The word 'nightmare' occurred to the Thirty Third although she wasn't entirely sure what it meant.
Originally published as four novellas, The Copper Promise retains an episodic feel. There is an overall story arc but each stage of their adventure feels slightly partitioned. It's a good, fun read, even with the pacing niggles. There are dragons, near-death experiences, lost magic and plots aplenty.
It’s more about the adventures than character development. There are little glimpses into the inner turmoil beyond their facades, but they could have been fleshed out so much more. I hesitate to call it a romance, but when someone announces they feel a certain way about another, you would have hoped to have some sort of build-up. Instead, there's just not-so-subtle comments about their appearance. Maybe adventurers just have repressed emotions that they find difficult to share.
The written word is powerful precisely because anyone can use it. We learn the words and find great meaning in them, even if we lack the raw power of the mages to work spells.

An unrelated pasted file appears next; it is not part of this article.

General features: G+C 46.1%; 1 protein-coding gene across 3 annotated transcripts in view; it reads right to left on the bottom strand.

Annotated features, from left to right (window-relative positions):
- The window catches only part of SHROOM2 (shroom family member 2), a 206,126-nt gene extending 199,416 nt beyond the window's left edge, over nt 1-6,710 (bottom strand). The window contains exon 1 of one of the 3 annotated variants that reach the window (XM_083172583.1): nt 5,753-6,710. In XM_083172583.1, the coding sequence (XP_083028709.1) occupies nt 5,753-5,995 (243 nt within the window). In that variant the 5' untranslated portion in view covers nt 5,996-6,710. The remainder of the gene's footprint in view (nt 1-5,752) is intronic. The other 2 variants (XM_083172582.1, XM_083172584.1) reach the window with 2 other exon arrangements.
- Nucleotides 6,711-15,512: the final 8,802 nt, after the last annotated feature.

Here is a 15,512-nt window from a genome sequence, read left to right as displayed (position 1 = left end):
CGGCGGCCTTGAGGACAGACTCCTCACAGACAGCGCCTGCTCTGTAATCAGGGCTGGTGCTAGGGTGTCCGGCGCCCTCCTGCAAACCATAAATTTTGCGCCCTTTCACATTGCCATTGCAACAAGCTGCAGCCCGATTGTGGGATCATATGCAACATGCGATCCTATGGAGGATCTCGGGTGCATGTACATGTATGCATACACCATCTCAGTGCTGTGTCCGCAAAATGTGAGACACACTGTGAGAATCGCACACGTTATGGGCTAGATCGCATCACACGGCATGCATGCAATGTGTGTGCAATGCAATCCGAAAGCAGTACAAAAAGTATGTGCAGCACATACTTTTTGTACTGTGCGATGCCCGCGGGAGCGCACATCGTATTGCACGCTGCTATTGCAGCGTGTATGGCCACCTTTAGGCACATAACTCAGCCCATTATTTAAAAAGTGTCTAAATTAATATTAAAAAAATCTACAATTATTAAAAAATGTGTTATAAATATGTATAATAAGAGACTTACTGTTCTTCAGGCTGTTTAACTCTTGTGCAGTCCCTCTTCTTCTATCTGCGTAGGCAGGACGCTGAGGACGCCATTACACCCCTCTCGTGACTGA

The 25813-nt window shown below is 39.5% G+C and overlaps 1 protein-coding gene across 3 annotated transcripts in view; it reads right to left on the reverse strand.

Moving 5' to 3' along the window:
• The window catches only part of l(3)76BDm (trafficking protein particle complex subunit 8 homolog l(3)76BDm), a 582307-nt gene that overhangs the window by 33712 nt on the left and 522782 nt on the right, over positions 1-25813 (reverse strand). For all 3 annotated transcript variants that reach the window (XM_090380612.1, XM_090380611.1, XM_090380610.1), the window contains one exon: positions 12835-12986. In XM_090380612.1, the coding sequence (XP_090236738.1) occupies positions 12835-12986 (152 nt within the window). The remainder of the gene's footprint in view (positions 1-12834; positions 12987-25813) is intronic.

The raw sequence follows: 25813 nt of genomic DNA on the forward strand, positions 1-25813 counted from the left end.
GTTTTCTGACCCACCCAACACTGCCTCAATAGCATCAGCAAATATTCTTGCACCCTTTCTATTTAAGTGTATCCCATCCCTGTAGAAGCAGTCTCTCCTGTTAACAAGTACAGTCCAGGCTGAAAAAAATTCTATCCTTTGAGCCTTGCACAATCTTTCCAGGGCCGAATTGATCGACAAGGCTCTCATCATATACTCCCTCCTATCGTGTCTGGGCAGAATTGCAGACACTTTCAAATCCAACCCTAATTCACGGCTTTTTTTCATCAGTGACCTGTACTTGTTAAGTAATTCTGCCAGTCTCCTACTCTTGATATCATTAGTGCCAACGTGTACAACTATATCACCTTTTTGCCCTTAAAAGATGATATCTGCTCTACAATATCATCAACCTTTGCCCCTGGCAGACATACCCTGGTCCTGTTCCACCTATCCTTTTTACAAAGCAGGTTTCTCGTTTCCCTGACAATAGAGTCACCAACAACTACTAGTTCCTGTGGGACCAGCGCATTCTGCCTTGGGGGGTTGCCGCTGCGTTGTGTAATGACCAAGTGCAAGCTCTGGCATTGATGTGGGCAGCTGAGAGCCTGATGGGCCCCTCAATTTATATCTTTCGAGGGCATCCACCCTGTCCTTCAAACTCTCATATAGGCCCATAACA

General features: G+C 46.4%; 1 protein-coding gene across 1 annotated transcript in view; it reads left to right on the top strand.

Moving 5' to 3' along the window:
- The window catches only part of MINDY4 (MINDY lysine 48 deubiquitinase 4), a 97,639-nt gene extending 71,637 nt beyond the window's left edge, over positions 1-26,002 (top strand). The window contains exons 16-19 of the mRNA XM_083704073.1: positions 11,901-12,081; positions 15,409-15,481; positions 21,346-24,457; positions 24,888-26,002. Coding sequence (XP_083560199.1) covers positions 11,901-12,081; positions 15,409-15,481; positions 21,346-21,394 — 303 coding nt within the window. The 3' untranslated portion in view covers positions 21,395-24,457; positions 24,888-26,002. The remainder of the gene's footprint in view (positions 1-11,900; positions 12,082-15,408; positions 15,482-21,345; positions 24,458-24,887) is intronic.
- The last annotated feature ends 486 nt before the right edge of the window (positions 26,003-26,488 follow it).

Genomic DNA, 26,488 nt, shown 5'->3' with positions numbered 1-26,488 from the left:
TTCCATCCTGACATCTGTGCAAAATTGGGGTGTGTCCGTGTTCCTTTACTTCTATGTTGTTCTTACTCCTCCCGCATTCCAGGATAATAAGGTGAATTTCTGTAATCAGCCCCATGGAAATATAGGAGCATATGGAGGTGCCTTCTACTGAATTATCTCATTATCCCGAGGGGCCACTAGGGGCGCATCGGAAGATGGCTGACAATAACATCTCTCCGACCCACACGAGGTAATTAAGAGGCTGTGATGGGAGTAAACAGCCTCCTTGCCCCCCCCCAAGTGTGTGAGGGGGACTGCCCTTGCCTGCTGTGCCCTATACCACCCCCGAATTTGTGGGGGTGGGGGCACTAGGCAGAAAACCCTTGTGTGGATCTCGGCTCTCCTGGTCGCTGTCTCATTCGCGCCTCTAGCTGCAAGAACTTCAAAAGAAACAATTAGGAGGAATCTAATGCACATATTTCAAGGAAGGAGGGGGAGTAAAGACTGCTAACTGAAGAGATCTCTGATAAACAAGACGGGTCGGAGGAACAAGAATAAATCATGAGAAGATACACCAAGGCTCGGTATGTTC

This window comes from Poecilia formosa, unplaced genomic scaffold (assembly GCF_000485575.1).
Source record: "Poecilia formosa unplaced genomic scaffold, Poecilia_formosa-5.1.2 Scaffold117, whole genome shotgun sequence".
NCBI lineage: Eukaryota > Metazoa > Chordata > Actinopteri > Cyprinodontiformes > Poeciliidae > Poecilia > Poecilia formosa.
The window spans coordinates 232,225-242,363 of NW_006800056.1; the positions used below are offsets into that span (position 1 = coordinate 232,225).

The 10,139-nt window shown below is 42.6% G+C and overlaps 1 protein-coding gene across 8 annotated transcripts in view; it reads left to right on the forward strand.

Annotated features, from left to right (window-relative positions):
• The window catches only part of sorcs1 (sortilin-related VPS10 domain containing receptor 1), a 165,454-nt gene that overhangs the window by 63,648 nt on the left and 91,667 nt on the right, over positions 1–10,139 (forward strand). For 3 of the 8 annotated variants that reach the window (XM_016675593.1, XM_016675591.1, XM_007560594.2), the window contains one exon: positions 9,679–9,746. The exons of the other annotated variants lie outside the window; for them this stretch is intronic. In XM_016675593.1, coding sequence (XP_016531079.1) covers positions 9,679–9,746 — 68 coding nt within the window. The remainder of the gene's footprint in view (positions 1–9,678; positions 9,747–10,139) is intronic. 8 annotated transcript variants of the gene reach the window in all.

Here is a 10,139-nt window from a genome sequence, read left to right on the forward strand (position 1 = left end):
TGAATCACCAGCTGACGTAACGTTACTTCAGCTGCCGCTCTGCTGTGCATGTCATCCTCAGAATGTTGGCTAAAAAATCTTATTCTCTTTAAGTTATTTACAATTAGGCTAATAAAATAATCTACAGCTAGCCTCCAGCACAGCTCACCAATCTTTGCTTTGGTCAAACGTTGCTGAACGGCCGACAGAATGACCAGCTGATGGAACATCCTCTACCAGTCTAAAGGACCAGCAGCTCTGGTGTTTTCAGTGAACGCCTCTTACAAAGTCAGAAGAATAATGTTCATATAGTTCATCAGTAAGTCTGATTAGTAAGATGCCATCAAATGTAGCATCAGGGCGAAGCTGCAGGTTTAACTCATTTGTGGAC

Having said that I loved the brood army and their slow transition from killing machines to individuals. I would have read a whole book from their perspective. There are some lovely little observations about words in their chapters, a few of which are echoed in Frith’s. Words are powerful things, they give us identity and power, if chosen wisely.
I did like the characters by the end, it was small things that endeared them to me but also their loyalty and friendship, despite them not showing it emotionally. Their actions speak louder than their words.
The Copper Promise is published by Headline and is available now in paperback and ebook editions. Thanks go to the publisher for providing a copy for review.
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Also reviewed @ A Fantastical Librarian
Disclosure: I received a copy of this book free of charge for review purposes only. Receipt of a book does not guarantee a review or endorsement. My reviews are my honest opinion and are not biased for the purpose of personal gain.